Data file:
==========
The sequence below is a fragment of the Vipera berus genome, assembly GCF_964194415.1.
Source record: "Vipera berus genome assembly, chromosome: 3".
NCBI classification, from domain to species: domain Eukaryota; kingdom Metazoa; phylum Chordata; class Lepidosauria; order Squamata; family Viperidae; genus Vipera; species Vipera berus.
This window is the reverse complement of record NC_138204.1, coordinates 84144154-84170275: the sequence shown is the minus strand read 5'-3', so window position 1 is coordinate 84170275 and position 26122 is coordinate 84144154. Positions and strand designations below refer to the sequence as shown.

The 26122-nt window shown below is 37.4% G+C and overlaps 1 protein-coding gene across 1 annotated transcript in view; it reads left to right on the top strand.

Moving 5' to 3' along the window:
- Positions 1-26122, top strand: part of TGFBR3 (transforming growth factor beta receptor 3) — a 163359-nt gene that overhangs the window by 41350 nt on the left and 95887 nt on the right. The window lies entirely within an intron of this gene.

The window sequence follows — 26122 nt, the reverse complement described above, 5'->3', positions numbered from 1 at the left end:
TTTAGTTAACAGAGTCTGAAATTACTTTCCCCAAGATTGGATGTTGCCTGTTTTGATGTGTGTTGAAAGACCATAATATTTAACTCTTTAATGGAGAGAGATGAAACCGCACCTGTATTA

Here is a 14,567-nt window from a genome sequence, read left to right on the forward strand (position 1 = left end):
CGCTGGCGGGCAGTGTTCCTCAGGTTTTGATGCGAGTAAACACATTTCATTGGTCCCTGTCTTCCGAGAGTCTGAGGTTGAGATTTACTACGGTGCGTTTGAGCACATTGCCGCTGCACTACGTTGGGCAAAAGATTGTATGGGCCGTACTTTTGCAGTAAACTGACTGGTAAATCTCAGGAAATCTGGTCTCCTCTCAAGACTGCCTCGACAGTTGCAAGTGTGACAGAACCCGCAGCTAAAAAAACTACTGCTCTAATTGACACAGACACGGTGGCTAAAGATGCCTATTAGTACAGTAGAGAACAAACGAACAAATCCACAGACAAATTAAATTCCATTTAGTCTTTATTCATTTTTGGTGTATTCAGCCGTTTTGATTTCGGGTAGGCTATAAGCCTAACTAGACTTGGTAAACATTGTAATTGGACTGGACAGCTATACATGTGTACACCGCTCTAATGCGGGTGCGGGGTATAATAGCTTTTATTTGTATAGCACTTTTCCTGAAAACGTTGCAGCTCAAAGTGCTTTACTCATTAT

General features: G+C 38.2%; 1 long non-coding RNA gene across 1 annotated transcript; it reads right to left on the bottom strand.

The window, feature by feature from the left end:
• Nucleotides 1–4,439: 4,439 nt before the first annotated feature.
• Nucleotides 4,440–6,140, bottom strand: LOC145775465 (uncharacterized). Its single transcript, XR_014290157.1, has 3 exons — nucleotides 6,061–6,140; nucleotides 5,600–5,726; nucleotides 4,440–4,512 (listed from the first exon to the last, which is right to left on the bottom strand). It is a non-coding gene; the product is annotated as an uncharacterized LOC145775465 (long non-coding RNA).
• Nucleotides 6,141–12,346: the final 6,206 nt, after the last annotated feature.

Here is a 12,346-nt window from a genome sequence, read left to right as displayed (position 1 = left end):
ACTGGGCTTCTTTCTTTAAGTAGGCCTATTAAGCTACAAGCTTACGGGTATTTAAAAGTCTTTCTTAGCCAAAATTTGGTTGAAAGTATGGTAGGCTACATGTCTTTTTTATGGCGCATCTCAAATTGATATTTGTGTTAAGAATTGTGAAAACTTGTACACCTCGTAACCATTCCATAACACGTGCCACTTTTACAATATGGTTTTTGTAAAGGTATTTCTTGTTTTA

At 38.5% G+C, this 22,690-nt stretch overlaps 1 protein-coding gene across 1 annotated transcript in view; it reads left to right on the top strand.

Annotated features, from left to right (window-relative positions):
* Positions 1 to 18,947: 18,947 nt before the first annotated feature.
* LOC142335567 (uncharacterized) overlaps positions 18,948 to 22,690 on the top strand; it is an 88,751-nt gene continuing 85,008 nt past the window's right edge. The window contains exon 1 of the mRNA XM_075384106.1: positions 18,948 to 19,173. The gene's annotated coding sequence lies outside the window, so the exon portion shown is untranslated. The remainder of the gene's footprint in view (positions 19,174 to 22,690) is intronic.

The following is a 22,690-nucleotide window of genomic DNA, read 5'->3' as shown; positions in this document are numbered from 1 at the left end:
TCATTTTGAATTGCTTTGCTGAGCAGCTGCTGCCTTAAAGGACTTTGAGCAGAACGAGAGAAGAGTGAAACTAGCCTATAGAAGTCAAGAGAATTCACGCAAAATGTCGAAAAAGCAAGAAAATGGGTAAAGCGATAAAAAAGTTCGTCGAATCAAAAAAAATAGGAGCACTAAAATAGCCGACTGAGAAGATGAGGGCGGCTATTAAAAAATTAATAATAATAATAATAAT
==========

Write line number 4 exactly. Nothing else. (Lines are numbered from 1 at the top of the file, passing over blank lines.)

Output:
This window is the reverse complement of record NC_138204.1, coordinates 84144154-84170275: the sequence shown is the minus strand read 5'-3', so window position 1 is coordinate 84170275 and position 26122 is coordinate 84144154. Positions and strand designations below refer to the sequence as shown.